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How North Loop Transformed from Industrial ‘Rot’ to a ‘Jewel of the City’

Plus bird levels plummet, Pitchfork gets gutted, and Roger Stone critiques local art in today's Flyover news roundup.

North Loop Neighborhood Association|

Fun fact: All of Racket’s four staffers once worked in the Star Tribune’s Heritage Building, pictured far off in the distance here.

Welcome back to The Flyover, your daily midday digest of what local media outlets and Twitter-ers are gabbing about.

From Warehouses to Penthouses

If you're anything like my lovely mother, you've been telling me for years about how the currently glitzy North Loop (né Warehouse District) used to be a wasteland of industrial decay. Now the great Minnesota historian Larry Millett, who is not my mother, is singing a similar tune via MSP Mag. North Loop's earliest boomtime came with the railroads, Millett writes, which by the late 1870s transformed the downtown-adjacent 'hood into an economic powerhouse, "the center of a booming business in farm implements."

That growth coincided with Minneapolis's own, though due to the white flight of the '50s, the area was "largely left to rot," according to Millett. Thirty tightly developed blocks of warehouses—with their old-growth timber sturdiness, soaring ceiling, and attractive brickwork—would eventually save North Loop, just as soon as historic preservationists and developers began game planning their repurposing in the '70s. "One warehouse after another was renovated and put to new use," Millett concludes, "providing wondrous evidence that the old North Loop had embarked on a new life that would ultimately turn it into one of the jewels of the city."

While taking issue with my characterization, my mother approves:

RIP to Pitchfork, a Great MN-Launched Music Publication

OK, maybe that RIP is a tad premature. The future is certainly murky and grim for Pitchfork, the taste-making music website that appears to be on life support. This week Condé Nast bigshot Anna Wintour reportedly informed the site's staff of sweeping layoffs and a curiously phrased absorption by GQ of whatever is left—all while wearing her stupid sunglasses. That set off a wave of online mourning, including heartfelt essays from ex-staffers and longtime admirers. Why are we telling our hyper-local readership about this? Because Pitchfork was founded here in 1996 by record store clerk Ryan Schreiber. (He would unload it to Condé Nast in 2015.)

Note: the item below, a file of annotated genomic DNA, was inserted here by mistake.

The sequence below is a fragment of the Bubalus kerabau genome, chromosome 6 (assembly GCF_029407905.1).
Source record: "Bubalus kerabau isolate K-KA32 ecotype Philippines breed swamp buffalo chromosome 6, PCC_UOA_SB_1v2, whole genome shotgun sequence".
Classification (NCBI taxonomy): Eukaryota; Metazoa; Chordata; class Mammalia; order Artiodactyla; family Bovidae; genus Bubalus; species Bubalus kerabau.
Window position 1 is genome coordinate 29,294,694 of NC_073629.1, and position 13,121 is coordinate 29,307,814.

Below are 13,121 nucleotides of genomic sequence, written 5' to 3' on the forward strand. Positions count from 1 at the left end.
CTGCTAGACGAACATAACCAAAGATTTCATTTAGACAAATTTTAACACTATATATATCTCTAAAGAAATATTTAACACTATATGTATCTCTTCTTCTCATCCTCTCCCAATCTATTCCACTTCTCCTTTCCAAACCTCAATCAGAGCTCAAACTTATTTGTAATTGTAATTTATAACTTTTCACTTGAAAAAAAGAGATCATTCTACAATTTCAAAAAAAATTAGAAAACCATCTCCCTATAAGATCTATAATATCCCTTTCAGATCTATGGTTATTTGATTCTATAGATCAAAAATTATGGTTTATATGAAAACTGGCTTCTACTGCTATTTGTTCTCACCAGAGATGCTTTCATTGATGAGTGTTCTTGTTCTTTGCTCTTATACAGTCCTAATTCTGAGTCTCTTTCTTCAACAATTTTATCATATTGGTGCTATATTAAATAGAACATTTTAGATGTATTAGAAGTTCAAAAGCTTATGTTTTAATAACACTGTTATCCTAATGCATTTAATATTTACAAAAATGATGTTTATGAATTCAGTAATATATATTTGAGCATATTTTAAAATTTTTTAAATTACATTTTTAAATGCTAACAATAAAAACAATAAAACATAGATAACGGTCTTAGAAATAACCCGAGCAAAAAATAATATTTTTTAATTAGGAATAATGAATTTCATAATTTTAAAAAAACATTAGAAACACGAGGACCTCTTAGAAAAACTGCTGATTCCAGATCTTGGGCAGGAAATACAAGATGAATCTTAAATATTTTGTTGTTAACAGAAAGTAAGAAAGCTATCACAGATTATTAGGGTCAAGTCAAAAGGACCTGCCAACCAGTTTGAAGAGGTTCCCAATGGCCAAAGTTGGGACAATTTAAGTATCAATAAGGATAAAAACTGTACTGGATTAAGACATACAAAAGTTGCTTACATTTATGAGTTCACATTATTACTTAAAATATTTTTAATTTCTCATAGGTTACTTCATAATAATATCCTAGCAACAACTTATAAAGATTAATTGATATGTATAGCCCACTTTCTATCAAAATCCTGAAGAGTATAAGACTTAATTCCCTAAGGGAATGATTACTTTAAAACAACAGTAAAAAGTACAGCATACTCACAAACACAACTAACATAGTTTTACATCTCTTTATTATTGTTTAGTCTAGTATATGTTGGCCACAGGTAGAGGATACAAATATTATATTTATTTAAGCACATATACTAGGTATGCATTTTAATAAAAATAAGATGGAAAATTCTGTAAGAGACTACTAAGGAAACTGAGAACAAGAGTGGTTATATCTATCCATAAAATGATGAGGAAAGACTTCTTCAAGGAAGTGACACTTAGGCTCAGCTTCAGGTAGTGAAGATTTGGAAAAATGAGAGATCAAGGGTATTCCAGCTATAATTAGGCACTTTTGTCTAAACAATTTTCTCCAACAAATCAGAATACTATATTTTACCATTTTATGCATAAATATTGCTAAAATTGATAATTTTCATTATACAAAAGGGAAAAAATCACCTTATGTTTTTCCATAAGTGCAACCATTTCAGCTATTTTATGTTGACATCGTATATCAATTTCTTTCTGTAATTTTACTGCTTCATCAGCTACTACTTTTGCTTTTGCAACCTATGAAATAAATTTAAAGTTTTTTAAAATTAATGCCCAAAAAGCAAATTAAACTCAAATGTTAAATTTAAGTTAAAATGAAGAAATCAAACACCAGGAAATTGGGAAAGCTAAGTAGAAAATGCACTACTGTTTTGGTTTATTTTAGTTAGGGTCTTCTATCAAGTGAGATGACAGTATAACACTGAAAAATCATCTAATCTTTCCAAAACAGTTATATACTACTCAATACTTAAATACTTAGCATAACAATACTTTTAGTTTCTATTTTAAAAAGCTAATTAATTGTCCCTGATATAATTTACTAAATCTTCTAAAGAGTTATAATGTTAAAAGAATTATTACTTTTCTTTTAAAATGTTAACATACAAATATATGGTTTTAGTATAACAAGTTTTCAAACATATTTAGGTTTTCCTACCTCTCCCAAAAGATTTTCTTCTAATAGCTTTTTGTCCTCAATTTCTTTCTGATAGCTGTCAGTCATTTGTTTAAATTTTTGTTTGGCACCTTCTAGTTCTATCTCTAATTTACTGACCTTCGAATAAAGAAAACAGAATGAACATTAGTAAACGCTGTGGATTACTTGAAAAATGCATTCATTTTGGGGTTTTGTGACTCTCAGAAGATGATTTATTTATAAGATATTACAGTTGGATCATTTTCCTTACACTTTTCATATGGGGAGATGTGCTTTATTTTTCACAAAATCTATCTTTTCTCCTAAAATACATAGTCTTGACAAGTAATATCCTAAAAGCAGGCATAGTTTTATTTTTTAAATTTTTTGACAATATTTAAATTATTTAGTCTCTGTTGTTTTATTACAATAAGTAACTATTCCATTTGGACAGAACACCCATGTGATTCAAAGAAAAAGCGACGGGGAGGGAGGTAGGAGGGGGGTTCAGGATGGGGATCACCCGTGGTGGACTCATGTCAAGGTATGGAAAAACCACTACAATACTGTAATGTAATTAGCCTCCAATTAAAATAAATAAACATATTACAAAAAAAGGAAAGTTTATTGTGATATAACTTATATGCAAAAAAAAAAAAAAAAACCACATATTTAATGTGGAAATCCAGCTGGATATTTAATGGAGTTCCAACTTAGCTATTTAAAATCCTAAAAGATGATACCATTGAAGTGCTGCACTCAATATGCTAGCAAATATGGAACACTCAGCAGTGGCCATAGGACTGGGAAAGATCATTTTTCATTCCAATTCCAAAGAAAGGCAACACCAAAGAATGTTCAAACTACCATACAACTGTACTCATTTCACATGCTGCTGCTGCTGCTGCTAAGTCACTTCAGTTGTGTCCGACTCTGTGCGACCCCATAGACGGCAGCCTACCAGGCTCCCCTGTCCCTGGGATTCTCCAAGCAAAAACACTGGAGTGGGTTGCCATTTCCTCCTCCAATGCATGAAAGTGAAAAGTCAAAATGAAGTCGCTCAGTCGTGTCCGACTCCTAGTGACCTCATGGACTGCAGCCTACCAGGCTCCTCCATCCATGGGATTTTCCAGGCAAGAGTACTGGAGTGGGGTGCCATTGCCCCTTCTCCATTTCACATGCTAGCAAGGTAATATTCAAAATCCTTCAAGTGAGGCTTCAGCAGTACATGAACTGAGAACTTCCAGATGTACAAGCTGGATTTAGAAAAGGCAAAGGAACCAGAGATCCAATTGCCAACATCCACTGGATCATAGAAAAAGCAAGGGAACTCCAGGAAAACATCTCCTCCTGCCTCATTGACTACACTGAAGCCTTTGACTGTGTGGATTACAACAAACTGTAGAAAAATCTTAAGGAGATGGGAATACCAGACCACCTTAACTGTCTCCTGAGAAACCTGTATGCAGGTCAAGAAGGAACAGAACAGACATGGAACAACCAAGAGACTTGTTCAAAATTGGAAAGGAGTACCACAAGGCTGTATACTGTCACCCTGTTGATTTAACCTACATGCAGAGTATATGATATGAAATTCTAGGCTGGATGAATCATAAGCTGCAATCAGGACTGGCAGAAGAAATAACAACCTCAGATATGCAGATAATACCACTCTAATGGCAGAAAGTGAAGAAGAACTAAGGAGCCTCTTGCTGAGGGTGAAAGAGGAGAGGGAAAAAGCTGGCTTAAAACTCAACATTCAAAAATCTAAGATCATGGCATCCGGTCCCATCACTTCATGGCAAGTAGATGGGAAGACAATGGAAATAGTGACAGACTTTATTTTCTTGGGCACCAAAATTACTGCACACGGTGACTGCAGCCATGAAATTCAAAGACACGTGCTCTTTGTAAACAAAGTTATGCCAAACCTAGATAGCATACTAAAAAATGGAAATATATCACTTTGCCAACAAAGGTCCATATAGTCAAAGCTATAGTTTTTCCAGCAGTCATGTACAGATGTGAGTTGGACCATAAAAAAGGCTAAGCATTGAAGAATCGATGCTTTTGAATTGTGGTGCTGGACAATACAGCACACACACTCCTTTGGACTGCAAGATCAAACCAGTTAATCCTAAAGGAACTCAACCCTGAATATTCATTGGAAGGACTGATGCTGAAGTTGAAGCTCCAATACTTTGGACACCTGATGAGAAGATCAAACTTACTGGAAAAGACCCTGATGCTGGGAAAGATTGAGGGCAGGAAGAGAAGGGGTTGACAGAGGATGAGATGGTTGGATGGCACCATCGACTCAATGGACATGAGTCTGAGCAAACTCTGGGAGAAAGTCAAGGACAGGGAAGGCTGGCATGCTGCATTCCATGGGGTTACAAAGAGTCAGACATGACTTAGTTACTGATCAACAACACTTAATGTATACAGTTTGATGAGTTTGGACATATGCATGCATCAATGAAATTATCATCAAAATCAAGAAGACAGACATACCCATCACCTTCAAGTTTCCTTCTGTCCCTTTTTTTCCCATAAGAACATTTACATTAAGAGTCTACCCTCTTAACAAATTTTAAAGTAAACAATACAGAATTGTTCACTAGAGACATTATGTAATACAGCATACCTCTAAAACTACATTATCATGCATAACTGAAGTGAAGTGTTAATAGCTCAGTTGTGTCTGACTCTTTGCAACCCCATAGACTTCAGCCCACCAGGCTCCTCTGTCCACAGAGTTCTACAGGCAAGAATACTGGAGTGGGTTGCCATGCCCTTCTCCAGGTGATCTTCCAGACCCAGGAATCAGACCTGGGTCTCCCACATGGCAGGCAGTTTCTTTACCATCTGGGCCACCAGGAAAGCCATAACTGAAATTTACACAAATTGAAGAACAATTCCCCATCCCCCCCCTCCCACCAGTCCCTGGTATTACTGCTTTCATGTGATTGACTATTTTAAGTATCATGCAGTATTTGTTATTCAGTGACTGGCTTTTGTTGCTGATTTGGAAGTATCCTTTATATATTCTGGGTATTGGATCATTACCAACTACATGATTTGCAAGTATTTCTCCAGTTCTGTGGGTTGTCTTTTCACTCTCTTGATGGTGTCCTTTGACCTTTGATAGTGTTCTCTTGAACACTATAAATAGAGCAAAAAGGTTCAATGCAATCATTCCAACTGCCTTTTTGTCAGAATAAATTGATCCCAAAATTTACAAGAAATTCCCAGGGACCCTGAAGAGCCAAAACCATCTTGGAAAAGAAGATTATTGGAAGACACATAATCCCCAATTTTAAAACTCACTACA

P4K emerged from its scrappy, adventurous, and sometimes regrettable early days as a cultural powerhouse by the early '00s. Heyday Pitchfork broke new artists like Bon Iver, pummeled acts it deemed unworthy of attention, and did all that with a literary panache that lifted the online album review to an artform of its own. Haters are free to dance on its grave, decrying it as snobbish or, later, a diminished vehicle for pop news. But me? I've loved Pitchfork since the '00s, and maintain that media executives are chickenshit destroyers of outlets they can't be bothered to read and clearly don't understand. We've reached out to Schreiber for an interview. Hopefully we connect with him soon.

Where Da Birds At?

Great question, and one that's answered with incredible geo-specific detail by this new Washington Post story. Columnist Harry Stevens wastes no time delivering news that'd offer great relief to Tippi Hedren, but, for the rest of of us, great concern: North American breeding adult bird populations have plummeted by 30% over the past half-century, per crowd-sourced data studied by the Cornell Lab of Ornithology. Stevens explains the stakes—fewer birds signals broader ecological issues—before teeing up a nifty search function that allows you to chart bird decline in your own backyard.

We punched in Minneapolis, hoping for some sort of statistical anomaly, but alas, our bird populations are nose-diving like Peregrine falcons. There are a couple silver linings, such as the Blue Jay and the White-breasted Nuthatch scoring double-digit gains in abundance locally. Among the Minneapolis birds experiencing declines of 20+ percent, however: the American Goldfinch, the Rock Pigeon, the Cedar Waxwing, the Song Sparrow, and the Red-Winged Blackbird. Climate change, as you might've guessed, is one of the top culprits cited by experts. “Those data are integral in our understanding of birds in a changing climate," Brooke Bateman of the National Audubon Society tells the Post, "and where we need to implement conservation actions to help birds in need.”

Roger Stone Reviews Local Artist

Roger Stone, the slimeball right-wing fixer whose high-level, long-running appearances throughout U.S. history mimic Forrest Gump's, is available for hire through Cameo. We know this because a local artist, Kate Iverson, paid the man with a Nixon back tat to review her work. "Don't get mad," she wrote on Facebook, "but I took a bunch of edibles last weekend and requested real-life super villain trickster #RogerStone review my 'art'😂." Enjoy.

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